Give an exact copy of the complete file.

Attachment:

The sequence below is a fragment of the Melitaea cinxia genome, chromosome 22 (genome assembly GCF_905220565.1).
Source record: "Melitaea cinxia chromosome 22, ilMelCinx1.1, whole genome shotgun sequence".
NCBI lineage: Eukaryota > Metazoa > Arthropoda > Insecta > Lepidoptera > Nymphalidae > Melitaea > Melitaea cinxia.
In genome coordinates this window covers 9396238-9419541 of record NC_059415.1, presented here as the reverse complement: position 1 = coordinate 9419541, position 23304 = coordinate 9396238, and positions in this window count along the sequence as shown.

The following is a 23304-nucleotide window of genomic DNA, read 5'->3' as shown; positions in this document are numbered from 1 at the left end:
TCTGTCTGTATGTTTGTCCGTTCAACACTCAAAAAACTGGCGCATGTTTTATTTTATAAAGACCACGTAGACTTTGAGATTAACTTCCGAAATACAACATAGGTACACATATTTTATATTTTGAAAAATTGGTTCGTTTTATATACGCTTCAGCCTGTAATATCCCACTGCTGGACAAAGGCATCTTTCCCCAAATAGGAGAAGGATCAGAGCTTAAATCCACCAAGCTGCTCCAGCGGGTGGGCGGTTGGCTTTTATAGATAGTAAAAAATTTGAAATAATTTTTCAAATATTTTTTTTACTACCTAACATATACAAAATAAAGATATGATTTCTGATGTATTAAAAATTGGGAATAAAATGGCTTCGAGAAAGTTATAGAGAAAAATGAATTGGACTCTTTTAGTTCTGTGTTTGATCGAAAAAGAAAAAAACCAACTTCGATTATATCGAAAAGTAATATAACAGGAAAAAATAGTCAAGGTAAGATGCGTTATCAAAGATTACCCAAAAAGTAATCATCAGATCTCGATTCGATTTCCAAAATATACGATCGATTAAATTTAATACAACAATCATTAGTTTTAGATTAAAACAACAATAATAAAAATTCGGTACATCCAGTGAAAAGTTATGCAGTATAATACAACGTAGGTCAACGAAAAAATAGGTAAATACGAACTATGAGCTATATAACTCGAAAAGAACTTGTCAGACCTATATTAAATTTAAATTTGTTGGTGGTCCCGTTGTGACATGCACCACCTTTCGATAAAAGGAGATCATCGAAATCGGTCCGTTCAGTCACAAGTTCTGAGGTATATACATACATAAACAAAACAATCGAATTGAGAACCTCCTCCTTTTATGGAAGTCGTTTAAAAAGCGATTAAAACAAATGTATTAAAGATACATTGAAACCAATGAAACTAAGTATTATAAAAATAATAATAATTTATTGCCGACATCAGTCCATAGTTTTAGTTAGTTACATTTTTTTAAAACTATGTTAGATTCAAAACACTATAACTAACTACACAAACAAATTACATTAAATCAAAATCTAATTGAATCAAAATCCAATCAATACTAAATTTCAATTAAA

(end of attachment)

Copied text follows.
The sequence below is a fragment of the Melitaea cinxia genome, chromosome 22 (genome assembly GCF_905220565.1).
Source record: "Melitaea cinxia chromosome 22, ilMelCinx1.1, whole genome shotgun sequence".
NCBI lineage: Eukaryota > Metazoa > Arthropoda > Insecta > Lepidoptera > Nymphalidae > Melitaea > Melitaea cinxia.
In genome coordinates this window covers 9396238-9419541 of record NC_059415.1, presented here as the reverse complement: position 1 = coordinate 9419541, position 23304 = coordinate 9396238, and positions in this window count along the sequence as shown.

The following is a 23304-nucleotide window of genomic DNA, read 5'->3' as shown; positions in this document are numbered from 1 at the left end:
TCTGTCTGTATGTTTGTCCGTTCAACACTCAAAAAACTGGCGCATGTTTTATTTTATAAAGACCACGTAGACTTTGAGATTAACTTCCGAAATACAACATAGGTACACATATTTTATATTTTGAAAAATTGGTTCGTTTTATATACGCTTCAGCCTGTAATATCCCACTGCTGGACAAAGGCATCTTTCCCCAAATAGGAGAAGGATCAGAGCTTAAATCCACCAAGCTGCTCCAGCGGGTGGGCGGTTGGCTTTTATAGATAGTAAAAAATTTGAAATAATTTTTCAAATATTTTTTTTACTACCTAACATATACAAAATAAAGATATGATTTCTGATGTATTAAAAATTGGGAATAAAATGGCTTCGAGAAAGTTATAGAGAAAAATGAATTGGACTCTTTTAGTTCTGTGTTTGATCGAAAAAGAAAAAAACCAACTTCGATTATATCGAAAAGTAATATAACAGGAAAAAATAGTCAAGGTAAGATGCGTTATCAAAGATTACCCAAAAAGTAATCATCAGATCTCGATTCGATTTCCAAAATATACGATCGATTAAATTTAATACAACAATCATTAGTTTTAGATTAAAACAACAATAATAAAAATTCGGTACATCCAGTGAAAAGTTATGCAGTATAATACAACGTAGGTCAACGAAAAAATAGGTAAATACGAACTATGAGCTATATAACTCGAAAAGAACTTGTCAGACCTATATTAAATTTAAATTTGTTGGTGGTCCCGTTGTGACATGCACCACCTTTCGATAAAAGGAGATCATCGAAATCGGTCCGTTCAGTCACAAGTTCTGAGGTATATACATACATAAACAAAACAATCGAATTGAGAACCTCCTCCTTTTATGGAAGTCGTTTAAAAAGCGATTAAAACAAATGTATTAAAGATACATTGAAACCAATGAAACTAAGTATTATAAAAATAATAATAATTTATTGCCGACATCAGTCCATAGTTTTAGTTAGTTACATTTTTTTAAAACTATGTTAGATTCAAAACACTATAACTAACTACACAAACAAATTACATTAAATCAAAATCTAATTGAATCAAAATCCAATCAATACTAAATTTCAATTAAA